Det danske Fredsakademi
Kronologi over fredssagen og international politik 5 januar
2013 / Time Line January 5, 2013
4. Januar 2013, 6. Januar 2013
Falliterklæring ; Danmark
Den danske stat erklæres bankarot efter deltagelsen i
Bankruptcy Declaration; Denmark
The Danish government declared bankarot after participation in the
Napoleonic wars, 1813.
Déclaration de faillite, Danemark
Le gouvernement danois a déclaré faillite
après avoir participé à des guerres
Quiebra Declaración; Dinamarca
El gobierno danés declarado en quiebra después de su
participación en las guerras napoleónicas, 1813
Konkurses Erklärung, Dänemark
Die dänische Regierung erklärte nach der Teilnahme an der
Napoleonischen Kriege, 1813 Konkurs.
Economic Predictions For 2013
By John Scales Avery
New year speeches, such as the ones made by the Danish Prime
Minister, Helle Thorning-Schmidt or Germany's Chancellor, Angela
Merkel, acknowledged that the world is experiencing an economic
crisis. According to these speeches and others made by politicians
as the old year turned to a new one, 2012 was a year of crisis, but
hopefully 2013 will be better. Hopefully economic growth will
return in 2013.
What was lacking in the new year speeches, and also lacking in the
entire spectrum of the mass media, is a truthful analysis of what
has caused the economic crisis and how to deal with it.
Politicians, economists and the media say “hopefully growth
will return in 2013”. No one dares to say that the world is
nearing the time when economic growth will have to end, because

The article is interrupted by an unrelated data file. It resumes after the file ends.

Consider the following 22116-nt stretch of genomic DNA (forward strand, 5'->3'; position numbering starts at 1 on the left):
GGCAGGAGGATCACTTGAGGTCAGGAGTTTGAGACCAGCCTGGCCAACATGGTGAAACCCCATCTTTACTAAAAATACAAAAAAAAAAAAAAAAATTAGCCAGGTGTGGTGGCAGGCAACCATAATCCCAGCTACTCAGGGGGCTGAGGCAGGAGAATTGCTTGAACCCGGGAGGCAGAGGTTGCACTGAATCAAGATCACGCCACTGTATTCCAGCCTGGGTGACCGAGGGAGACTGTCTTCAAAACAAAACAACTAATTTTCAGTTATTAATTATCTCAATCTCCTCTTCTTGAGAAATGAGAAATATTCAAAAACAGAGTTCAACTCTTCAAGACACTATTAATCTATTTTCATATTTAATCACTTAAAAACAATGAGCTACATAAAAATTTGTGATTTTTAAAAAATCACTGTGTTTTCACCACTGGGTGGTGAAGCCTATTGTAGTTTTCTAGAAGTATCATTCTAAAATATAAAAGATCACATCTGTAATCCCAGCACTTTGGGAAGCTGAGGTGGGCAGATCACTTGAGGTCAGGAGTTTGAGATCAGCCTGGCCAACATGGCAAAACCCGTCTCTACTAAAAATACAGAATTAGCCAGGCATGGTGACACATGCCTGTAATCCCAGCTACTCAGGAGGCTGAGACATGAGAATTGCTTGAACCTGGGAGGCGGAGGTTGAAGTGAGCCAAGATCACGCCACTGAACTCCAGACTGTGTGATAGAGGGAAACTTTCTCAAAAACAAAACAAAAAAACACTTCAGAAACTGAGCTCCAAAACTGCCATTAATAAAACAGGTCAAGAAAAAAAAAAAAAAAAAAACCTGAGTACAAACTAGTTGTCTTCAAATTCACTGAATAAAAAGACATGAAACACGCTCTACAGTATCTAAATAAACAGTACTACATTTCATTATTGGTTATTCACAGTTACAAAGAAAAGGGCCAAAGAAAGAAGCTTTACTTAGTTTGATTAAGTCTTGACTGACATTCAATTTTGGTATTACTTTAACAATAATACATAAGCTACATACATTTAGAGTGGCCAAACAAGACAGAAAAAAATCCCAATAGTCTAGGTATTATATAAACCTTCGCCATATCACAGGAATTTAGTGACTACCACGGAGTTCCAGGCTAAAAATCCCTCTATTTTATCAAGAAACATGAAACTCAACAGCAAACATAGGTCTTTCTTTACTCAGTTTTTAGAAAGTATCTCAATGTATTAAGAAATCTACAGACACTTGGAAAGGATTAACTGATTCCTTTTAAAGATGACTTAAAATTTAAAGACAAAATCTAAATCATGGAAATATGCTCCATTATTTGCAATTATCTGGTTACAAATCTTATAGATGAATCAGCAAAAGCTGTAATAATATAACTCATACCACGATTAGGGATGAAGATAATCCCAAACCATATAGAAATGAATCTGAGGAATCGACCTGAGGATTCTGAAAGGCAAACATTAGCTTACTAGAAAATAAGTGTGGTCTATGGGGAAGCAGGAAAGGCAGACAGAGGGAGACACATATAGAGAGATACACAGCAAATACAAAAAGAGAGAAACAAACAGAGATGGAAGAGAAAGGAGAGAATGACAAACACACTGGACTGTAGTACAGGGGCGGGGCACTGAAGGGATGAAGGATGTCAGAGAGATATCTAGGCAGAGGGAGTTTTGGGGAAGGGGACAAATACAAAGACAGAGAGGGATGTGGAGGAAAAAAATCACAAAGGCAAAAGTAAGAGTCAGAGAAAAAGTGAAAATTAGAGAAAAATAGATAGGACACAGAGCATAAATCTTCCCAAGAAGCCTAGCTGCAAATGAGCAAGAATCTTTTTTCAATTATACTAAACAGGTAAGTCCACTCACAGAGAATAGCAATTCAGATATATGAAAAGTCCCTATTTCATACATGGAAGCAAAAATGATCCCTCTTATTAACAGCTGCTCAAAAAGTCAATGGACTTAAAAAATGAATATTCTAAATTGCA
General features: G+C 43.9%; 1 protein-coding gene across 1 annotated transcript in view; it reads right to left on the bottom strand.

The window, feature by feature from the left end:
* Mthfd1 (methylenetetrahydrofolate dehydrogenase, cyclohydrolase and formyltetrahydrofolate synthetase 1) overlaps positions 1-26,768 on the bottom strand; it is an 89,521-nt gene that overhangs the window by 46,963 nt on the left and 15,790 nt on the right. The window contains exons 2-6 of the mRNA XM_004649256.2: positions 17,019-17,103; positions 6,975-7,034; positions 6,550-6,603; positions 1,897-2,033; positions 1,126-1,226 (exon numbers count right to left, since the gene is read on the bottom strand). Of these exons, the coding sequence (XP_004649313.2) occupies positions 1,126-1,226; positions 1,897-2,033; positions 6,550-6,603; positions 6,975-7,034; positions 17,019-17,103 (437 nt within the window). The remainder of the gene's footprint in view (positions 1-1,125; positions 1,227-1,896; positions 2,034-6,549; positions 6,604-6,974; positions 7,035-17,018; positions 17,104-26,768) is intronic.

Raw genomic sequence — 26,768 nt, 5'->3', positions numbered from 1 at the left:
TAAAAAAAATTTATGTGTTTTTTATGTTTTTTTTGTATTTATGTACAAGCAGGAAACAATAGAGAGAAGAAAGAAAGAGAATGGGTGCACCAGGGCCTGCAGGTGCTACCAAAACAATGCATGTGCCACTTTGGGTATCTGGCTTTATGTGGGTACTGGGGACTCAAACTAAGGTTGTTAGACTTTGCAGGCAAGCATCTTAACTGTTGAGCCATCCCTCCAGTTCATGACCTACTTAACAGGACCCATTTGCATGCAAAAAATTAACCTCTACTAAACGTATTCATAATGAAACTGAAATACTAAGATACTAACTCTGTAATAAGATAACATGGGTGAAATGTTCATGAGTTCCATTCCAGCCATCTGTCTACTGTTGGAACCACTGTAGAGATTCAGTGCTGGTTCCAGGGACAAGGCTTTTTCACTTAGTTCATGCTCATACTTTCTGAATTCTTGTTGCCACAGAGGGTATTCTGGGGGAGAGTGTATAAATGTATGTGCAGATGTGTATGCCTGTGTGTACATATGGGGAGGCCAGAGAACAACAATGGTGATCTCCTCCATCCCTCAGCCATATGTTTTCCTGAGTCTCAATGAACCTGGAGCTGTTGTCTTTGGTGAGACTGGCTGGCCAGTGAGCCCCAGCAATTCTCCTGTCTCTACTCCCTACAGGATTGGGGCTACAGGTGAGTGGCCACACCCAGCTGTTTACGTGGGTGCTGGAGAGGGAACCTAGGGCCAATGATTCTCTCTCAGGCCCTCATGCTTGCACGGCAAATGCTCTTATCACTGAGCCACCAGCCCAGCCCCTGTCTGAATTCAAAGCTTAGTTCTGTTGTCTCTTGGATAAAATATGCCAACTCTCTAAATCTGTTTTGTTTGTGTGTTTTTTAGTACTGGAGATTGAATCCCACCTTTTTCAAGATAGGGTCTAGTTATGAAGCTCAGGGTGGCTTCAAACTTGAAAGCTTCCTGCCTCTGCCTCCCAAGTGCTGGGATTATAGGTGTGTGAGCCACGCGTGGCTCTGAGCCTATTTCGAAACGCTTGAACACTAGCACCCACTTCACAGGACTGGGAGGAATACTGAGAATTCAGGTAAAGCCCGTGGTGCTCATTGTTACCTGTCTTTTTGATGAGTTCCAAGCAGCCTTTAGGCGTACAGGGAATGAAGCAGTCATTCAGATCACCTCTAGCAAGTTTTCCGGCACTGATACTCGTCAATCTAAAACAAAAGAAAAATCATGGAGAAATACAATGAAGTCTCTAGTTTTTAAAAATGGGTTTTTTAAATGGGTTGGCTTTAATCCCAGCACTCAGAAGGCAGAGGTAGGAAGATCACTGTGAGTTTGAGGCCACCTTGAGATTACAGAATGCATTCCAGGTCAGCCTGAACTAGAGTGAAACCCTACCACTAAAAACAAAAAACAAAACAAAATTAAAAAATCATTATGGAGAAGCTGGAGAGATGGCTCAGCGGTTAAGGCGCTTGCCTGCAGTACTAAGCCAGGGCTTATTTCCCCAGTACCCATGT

limitless growth on a finite planet is a logical impossibility, and
because the limitless growth of population and industry is
destroying the planet.
Why is economic growth so sacred that it is forever exalted, in
defiance of logic? Perhaps the answer can be found in the world's
banking system, which is built on the practice of fractional
reserve lending. When you or I deposit money in a bank, the bank
keeps only a fraction of this deposit. The rest is lent out. By
this practice, the banks are coining their own money.
Apart from the fact that the right to coin money ought to be
reserved to governments so that benefits from expansion of the
money supply can be used for social services, the practice of
fractional reserve banking is dangerous because it only works in a
growing economy. If an economy contracts, and depositors ask for
their money, banks collapse because they do not have it. They have
lent it out. This is the situation that we are facing today.
What happens when the world reaches the limit, beyond which
economic growth is no longer possible? (Perhaps we have already
reached this limit.) Can we devise a system that works, even
without economic growth? This the challenge and opportunity that
faces us today. We need an entirely new economic system.
Whether we call it Equilibrium Economics, Ecological Economics or
Steady-State Economics, the new system will represent a complete
break with the past, and it will require a new system of values. It
will need both a social conscience and an ecological
Instead of being driven entirely by the profit motive, the new
economic system will aim for full employment for everyone who wants
a job. This employment must be in activities that will not harm the
global environment. The shift from fossil fuels to renewable energy
represents one such employment opportunity. Others can be found in
reforestation, soil conservation, agricultural research, recycling
of resources, increasing energy efficiency, and in creative
artistic and scientific work. Strong governmental involvement in
these activities will be needed.
Since the time of Adam Smith, self-interest has been the mainspring
of human economic activity. What is required today is a change of
values, so that instead of being motivated by selfishness, people
throughout the world will work for the common good.
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